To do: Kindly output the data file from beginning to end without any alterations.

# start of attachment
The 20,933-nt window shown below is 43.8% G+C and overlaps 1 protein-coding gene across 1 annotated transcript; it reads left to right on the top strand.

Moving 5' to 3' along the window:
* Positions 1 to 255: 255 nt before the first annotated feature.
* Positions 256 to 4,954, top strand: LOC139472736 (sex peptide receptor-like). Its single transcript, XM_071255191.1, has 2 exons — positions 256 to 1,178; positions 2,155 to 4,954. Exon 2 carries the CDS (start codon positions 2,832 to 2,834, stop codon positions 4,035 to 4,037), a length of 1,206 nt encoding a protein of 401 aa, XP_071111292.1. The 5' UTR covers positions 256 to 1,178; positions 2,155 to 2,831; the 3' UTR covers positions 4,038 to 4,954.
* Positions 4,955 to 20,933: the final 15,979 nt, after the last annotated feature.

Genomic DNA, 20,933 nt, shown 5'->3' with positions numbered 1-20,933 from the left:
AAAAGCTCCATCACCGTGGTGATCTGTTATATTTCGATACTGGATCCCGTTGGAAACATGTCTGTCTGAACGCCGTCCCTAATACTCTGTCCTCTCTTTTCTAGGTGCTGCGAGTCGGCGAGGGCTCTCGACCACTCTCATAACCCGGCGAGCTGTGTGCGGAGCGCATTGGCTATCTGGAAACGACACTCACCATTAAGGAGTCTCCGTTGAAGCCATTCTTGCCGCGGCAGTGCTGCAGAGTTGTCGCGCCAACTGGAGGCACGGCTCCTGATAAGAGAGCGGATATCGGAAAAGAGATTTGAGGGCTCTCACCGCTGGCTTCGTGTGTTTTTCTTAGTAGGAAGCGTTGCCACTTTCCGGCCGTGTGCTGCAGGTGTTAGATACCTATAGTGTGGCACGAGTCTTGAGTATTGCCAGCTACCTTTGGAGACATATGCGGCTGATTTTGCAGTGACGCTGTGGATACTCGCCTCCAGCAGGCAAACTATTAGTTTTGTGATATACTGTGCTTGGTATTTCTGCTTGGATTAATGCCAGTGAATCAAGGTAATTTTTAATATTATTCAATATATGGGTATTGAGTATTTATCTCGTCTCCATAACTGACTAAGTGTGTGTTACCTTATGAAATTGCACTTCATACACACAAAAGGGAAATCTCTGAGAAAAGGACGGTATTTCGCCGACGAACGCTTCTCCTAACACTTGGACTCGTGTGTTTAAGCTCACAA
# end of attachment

The 20,933-nt window shown below is 43.8% G+C and overlaps 1 protein-coding gene across 1 annotated transcript; it reads left to right on the top strand.

Moving 5' to 3' along the window:
* Positions 1 to 255: 255 nt before the first annotated feature.
* Positions 256 to 4,954, top strand: LOC139472736 (sex peptide receptor-like). Its single transcript, XM_071255191.1, has 2 exons — positions 256 to 1,178; positions 2,155 to 4,954. Exon 2 carries the CDS (start codon positions 2,832 to 2,834, stop codon positions 4,035 to 4,037), a length of 1,206 nt encoding a protein of 401 aa, XP_071111292.1. The 5' UTR covers positions 256 to 1,178; positions 2,155 to 2,831; the 3' UTR covers positions 4,038 to 4,954.
* Positions 4,955 to 20,933: the final 15,979 nt, after the last annotated feature.

Genomic DNA, 20,933 nt, shown 5'->3' with positions numbered 1-20,933 from the left:
AAAAGCTCCATCACCGTGGTGATCTGTTATATTTCGATACTGGATCCCGTTGGAAACATGTCTGTCTGAACGCCGTCCCTAATACTCTGTCCTCTCTTTTCTAGGTGCTGCGAGTCGGCGAGGGCTCTCGACCACTCTCATAACCCGGCGAGCTGTGTGCGGAGCGCATTGGCTATCTGGAAACGACACTCACCATTAAGGAGTCTCCGTTGAAGCCATTCTTGCCGCGGCAGTGCTGCAGAGTTGTCGCGCCAACTGGAGGCACGGCTCCTGATAAGAGAGCGGATATCGGAAAAGAGATTTGAGGGCTCTCACCGCTGGCTTCGTGTGTTTTTCTTAGTAGGAAGCGTTGCCACTTTCCGGCCGTGTGCTGCAGGTGTTAGATACCTATAGTGTGGCACGAGTCTTGAGTATTGCCAGCTACCTTTGGAGACATATGCGGCTGATTTTGCAGTGACGCTGTGGATACTCGCCTCCAGCAGGCAAACTATTAGTTTTGTGATATACTGTGCTTGGTATTTCTGCTTGGATTAATGCCAGTGAATCAAGGTAATTTTTAATATTATTCAATATATGGGTATTGAGTATTTATCTCGTCTCCATAACTGACTAAGTGTGTGTTACCTTATGAAATTGCACTTCATACACACAAAAGGGAAATCTCTGAGAAAAGGACGGTATTTCGCCGACGAACGCTTCTCCTAACACTTGGACTCGTGTGTTTAAGCTCACAA